The Grand Duchy of Luxembourg is an independent state since the death of the Dutch King William III in 1890. From 1815, after the defeat of Napoleon’s troops near Waterloo, until 1890, the Grand Duchy of Luxembourg was ruled by the King of the Netherlands, who had received the Grand Duchy as compensation for the loss of his German lands. King William III died without leaving a male heir, making his daughter Wilhelmina the first of three generations of Queens Regnant. However, the succession to the Luxembourg throne was ruled by Salic law, excluding female heirs to succeed. This resulted in the Grand Duchy being passed on to another branch of the Nassau family, the cadet branch of Nassau-Weilburg, who had ruled the Duchy of Nassau until 1866. These succession rules had been stipulated in the Nassau Family Pact.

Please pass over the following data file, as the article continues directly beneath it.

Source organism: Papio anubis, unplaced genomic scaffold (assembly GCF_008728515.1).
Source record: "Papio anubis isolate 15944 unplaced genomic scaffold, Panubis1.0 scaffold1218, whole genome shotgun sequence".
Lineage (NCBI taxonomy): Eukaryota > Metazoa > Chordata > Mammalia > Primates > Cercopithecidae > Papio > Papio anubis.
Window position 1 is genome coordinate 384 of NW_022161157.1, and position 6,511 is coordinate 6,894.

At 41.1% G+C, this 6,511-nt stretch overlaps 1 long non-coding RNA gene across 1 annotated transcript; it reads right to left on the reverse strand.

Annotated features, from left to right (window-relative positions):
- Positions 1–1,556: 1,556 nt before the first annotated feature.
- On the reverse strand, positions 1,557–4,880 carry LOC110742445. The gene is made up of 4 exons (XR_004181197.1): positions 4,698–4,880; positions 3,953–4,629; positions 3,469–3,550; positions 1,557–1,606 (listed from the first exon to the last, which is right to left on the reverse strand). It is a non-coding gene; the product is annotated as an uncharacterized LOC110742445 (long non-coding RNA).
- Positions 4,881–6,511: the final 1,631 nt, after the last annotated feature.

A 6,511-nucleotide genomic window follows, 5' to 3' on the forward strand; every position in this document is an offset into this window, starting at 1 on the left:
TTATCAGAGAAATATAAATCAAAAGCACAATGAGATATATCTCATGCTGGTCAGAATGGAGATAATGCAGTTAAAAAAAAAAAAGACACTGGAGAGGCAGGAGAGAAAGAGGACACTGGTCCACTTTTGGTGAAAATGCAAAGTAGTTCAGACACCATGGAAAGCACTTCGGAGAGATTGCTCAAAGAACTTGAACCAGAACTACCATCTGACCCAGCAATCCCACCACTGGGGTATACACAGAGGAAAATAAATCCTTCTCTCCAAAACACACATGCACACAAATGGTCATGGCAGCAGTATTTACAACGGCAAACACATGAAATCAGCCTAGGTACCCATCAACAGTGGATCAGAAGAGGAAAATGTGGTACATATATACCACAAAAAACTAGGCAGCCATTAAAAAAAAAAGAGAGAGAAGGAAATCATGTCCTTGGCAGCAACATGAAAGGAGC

With the accession of Adolphe of Nassau to the Luxembourg throne, the country became independent of the Netherlands. The current Grand Duke, Henri, is a direct descendant of Grand Duke Adolphe.